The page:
Today, in celebration of this milestone, I want to share a simple anti-sexism strategy that I discussed in my book and unpack the fascinating science that helped to uncover it. Because I don’t know about you, but I sometimes observe the state of the world and I think: Is there any hope for our kids? Can we raise our children in this sexist and racist society and somehow prevent them from becoming sexist and racist themselves? Yes. I do believe we can, but it won’t be easy.
Much of the science I’m discussing today was conducted by psychologist Rebecca Bigler, now a professor emerita at the University of Texas at Austin. Bigler has long been interested in understanding what causes kids to develop prejudice, asking questions like: What has to happen for a child to learn to dislike groups of people? Why is it that people often harbor gender- and race-based prejudices, but no discernible prejudice regarding eye or hair color (other than blonde jokes, which, to be clear, are also pernicious)?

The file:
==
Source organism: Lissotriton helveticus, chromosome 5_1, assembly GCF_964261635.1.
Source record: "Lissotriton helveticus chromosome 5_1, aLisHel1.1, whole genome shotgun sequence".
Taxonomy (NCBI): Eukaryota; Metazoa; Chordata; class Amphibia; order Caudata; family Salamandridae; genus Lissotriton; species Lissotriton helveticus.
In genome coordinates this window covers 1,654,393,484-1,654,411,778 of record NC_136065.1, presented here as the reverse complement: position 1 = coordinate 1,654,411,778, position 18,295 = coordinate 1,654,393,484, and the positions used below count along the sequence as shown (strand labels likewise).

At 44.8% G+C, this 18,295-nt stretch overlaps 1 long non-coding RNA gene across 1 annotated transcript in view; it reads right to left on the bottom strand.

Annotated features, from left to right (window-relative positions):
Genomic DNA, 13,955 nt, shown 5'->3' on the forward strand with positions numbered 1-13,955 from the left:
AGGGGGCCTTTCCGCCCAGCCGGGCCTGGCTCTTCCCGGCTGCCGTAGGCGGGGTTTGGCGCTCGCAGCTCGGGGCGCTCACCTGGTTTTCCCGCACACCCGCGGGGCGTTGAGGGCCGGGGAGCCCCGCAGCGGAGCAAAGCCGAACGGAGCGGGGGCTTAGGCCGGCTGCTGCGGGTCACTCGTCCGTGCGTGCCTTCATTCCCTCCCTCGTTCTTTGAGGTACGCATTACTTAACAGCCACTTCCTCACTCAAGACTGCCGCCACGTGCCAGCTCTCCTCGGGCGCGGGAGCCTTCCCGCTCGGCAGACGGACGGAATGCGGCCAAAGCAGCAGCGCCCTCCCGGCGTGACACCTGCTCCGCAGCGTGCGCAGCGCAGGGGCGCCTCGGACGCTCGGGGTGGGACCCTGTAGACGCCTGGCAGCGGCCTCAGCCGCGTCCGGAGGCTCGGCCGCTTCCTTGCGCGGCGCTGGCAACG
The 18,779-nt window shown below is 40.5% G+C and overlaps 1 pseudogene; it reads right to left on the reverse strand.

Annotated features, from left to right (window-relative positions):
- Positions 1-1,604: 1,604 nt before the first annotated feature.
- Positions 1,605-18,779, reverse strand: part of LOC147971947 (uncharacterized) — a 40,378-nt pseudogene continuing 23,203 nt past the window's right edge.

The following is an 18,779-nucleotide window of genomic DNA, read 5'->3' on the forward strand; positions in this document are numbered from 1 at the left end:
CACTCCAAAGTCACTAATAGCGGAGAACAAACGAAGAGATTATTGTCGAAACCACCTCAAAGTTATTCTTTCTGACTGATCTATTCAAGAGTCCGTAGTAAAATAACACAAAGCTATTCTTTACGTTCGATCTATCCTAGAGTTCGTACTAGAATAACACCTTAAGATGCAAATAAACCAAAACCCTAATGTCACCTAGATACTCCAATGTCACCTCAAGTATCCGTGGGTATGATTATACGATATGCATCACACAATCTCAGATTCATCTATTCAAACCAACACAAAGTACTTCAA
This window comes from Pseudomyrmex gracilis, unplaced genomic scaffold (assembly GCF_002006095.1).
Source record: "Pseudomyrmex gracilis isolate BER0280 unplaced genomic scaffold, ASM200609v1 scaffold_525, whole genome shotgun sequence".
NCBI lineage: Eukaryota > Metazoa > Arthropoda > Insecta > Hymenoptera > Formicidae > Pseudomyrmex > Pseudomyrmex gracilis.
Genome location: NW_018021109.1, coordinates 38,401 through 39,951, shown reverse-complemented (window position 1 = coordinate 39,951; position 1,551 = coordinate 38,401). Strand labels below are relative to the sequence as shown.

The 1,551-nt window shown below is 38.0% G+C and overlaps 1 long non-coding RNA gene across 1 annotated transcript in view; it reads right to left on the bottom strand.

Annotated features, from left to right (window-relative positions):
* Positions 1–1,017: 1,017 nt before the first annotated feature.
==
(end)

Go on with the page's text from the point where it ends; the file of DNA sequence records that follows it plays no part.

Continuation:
To find out, back in 1992, Bigler began running a series of now landmark experiments in partnership with various schools, summer school programs, and day care centers. Every day for several weeks, some kids arrived at school and were told to put on blue shirts, while others were told to wear yellow ones. The T-shirts essentially created a new social category (like race or gender) that was very easy for kids to see. One of kids’ key jobs is to figure out which social categories matter in the world and why, so Bigler was curious to see what would happen when she introduced a new one.